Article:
The MSDS (Material Safety Data Sheet) is equally disturbing.
Now, if you excuse me, my morning cup-o-joe awaits...
Monday, December 14, 2009
Friday, December 11, 2009
Thursday, December 10, 2009
Wednesday, December 9, 2009
Last weekend we attended a memorial service for my sister-in-law's father in Moran, Kansas. It was actually our second trip to Kansas that week (we had gone up to Wichita to see "Avenue Q" on the previous Wednesday), and we are headed up again (well, to Kansas City, MO, anyway) this weekend to visit with Caryn's folks.
This grain storage site against the cold-but-sunny-blue Kansas sky caught my eye.
Tuesday, December 8, 2009
With the rapidly decreasing cost of LED Christmas lights, the "enrobing" of facades of buildings in colored and white lights is becoming much more popular.
All of these buildings are within about 3 blocks of each other near downtown Oklahoma City.
Monday, December 7, 2009
This being the anniversary of the attack on Pearl Harbor, it seemed fitting to post this -- one of the 3 anchors retrieved from the wreckage of the USS Oklahoma, which was sunk by 5 torpedos in that battle.
And, yes, this is my first post in many a moon. Sorry about that - I've got pics for the next few days at least, and if I can just get back into the habit, we'll be celebrating the 1000th post before too much longer.
Saturday, August 22, 2009
Baxter had his vet appointment this morning. Other than a touch of puppy red eye and a really BAD case of tartar coated teeth, he's in pretty good shape. Here's the shocker -- the Doc says he thinks our little guys is -- hold your hats -- 8 years old. That's based on a little cloudiness in the eyes and the previously mentioned tartar build up.
We have some ointment for his eye, and Tuesday, he goes in for a combined neutering and teeth scaling.
Friday, August 21, 2009
Meet the new guy. Baxter, this is my woefully neglected (of late) but wonderfully supportive and faithful blog reader base. Woefully neglected (of late) but wonderfully supportive and faithful blog reader base, this is Baxter.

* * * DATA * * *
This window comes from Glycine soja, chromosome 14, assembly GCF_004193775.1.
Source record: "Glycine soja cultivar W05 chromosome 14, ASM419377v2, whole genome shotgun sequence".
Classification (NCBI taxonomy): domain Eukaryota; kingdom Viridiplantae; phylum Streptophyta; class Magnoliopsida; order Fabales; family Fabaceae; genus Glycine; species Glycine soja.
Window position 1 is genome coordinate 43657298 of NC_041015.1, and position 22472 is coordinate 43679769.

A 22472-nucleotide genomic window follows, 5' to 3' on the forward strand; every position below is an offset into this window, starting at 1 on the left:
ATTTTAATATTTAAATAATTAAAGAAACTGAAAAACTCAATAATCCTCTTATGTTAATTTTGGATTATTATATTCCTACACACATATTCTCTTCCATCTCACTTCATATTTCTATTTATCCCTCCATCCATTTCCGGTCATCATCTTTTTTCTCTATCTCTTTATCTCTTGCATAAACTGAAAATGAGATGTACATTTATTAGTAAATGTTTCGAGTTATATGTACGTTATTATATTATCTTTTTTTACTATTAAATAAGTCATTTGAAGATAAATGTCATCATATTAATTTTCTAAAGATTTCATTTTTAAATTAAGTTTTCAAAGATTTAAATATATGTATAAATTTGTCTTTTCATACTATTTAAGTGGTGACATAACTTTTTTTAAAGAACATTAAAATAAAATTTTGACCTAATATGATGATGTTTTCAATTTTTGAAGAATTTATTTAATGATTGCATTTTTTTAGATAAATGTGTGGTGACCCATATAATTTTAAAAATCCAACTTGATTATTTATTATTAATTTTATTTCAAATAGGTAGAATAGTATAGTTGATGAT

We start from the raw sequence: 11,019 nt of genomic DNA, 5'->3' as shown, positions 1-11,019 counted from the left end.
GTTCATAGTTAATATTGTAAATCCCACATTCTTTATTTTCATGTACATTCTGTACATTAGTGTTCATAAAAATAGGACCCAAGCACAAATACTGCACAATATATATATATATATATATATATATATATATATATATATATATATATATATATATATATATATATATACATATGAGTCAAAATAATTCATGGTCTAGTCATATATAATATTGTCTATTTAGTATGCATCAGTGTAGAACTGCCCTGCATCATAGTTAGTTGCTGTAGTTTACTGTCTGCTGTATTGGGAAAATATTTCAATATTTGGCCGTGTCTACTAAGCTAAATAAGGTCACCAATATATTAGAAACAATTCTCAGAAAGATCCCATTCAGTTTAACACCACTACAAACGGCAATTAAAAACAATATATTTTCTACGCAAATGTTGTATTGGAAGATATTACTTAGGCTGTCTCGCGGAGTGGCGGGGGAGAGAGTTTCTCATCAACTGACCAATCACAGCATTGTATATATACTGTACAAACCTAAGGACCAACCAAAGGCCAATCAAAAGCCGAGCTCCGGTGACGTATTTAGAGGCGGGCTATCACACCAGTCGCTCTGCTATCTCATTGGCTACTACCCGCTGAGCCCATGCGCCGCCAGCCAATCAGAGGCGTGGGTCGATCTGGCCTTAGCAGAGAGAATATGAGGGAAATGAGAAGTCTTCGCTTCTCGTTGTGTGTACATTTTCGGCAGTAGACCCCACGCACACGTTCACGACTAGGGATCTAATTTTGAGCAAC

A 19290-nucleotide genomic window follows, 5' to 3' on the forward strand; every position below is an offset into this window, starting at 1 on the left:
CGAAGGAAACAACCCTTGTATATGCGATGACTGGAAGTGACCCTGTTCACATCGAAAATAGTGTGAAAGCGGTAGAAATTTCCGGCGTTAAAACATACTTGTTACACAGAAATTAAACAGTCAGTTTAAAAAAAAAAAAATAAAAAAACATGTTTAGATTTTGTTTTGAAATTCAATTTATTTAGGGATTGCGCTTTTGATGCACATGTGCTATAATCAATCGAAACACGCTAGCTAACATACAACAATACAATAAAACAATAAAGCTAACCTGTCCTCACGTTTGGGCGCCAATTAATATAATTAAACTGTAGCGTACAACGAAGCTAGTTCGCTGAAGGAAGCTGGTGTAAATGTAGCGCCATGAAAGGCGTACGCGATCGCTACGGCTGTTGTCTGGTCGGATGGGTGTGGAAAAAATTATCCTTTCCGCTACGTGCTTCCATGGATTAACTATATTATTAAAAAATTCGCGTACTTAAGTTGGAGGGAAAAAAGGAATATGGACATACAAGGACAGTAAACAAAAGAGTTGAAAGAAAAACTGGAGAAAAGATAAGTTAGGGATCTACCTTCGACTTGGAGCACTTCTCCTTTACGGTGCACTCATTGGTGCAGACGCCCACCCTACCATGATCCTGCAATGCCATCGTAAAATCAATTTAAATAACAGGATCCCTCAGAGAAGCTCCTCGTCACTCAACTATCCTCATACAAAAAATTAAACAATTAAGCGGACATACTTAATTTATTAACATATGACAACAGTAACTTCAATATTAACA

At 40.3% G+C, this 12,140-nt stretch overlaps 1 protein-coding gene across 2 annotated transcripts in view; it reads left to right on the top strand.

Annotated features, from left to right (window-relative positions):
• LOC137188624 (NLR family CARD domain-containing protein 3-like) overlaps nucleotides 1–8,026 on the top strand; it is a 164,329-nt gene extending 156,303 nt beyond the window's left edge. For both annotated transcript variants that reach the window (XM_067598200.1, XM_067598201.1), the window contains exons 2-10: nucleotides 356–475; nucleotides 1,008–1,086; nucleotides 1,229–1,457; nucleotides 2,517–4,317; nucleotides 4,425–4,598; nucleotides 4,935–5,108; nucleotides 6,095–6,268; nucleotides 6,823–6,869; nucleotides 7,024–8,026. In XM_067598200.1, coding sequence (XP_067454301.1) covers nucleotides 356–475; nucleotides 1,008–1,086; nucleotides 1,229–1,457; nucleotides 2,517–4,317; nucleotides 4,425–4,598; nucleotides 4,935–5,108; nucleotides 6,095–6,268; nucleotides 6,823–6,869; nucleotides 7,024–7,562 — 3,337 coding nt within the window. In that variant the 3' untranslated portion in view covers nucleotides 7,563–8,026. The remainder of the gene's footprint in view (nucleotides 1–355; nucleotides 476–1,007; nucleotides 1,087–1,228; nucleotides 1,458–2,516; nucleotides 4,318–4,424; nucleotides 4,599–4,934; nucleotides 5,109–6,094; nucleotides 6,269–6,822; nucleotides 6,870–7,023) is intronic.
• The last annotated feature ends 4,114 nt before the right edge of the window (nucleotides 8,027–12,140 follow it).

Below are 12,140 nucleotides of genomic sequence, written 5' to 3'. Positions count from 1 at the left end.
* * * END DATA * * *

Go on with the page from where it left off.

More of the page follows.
Here's the story.
On August 11th, The Kaufman County Sheriff, along with the Humane Society of the US, the local Humane Society, and a host of other folks, raided a puppy mill in Prairieville, TX. They seized over 550 dogs (plus 9 cats and a goat). The United Animal Nations, of which Caryn and I are volunteers, were called in to assist in the care of the animals in a temporary shelter until their final disposition could be decided.
Caryn went down almost immediately and stayed until the shelter closed on August 19th. I took a day off of work and came down to assist during the weekend. The heat was hot and the wind was most certainly not dry (America's "Horse with No Name" for those who missed the reference). But the puppies, cats, and goat were well cared for in the hands of some amazing volunteers from about a dozen organizations.
Daily life for a temporary shelter worker in a situation like this involves getting in around 8:00am, running around and feeding/watering the animals, waiting about 10-20 minutes for the food to be eaten and the bowels to start moving, then sweeping back through to clean up the combined overnight and additional morning mess. Rinse, repeat for the afternoon.
One one of the morning cleaning runs, I was working with a woman with huge heart and some amazing reserve of stamina named Dallas. I was taking the top cages and she was taking the bottom ones (did I mention that Dallas had a huge heart and an amazing reserve of stamina?). As she reached in to a cage with 2 yorkies, she suddenly stopped and asked me to run and get one of the disposable cat litter pans with a puppy pad to line it. When I got back with the requested supplies, she stood up and gently plopped a little shivering ball of fur on the pad. One of the yorkies had just given birth.
Shortly thereafter, the Vet arrived (Dr. O'Bryan from Tyler -- a hero of Beowulfian proportions in this endeavor). We had summoned him because we weren't sure which dog had given birth, and we needed to seperate out the mommy and get her to the maternity area. Dr. O'Bryan reached in and pulled out one of the yorkies, turned the little doggie towards the light and pronounced in his remarkably knowledgeable and assured manner that "I don't think it is him".